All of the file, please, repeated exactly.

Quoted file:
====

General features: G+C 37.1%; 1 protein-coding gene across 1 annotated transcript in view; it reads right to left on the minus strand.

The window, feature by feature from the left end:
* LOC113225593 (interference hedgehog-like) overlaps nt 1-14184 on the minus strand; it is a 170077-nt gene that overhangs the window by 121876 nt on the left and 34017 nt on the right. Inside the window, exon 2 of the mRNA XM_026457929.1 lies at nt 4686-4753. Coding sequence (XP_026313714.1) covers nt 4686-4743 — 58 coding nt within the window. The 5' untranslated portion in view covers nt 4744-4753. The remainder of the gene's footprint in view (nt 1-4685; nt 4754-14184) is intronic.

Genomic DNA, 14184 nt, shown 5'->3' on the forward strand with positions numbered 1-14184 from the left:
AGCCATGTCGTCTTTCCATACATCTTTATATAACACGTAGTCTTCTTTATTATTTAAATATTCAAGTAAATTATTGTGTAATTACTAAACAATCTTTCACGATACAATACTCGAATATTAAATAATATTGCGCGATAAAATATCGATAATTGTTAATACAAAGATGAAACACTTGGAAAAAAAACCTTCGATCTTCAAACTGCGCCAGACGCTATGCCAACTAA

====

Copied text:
General features: G+C 37.1%; 1 protein-coding gene across 1 annotated transcript in view; it reads right to left on the minus strand.

The window, feature by feature from the left end:
* LOC113225593 (interference hedgehog-like) overlaps nt 1-14184 on the minus strand; it is a 170077-nt gene that overhangs the window by 121876 nt on the left and 34017 nt on the right. Inside the window, exon 2 of the mRNA XM_026457929.1 lies at nt 4686-4753. Coding sequence (XP_026313714.1) covers nt 4686-4743 — 58 coding nt within the window. The 5' untranslated portion in view covers nt 4744-4753. The remainder of the gene's footprint in view (nt 1-4685; nt 4754-14184) is intronic.

Genomic DNA, 14184 nt, shown 5'->3' on the forward strand with positions numbered 1-14184 from the left:
AGCCATGTCGTCTTTCCATACATCTTTATATAACACGTAGTCTTCTTTATTATTTAAATATTCAAGTAAATTATTGTGTAATTACTAAACAATCTTTCACGATACAATACTCGAATATTAAATAATATTGCGCGATAAAATATCGATAATTGTTAATACAAAGATGAAACACTTGGAAAAAAAACCTTCGATCTTCAAACTGCGCCAGACGCTATGCCAACTAA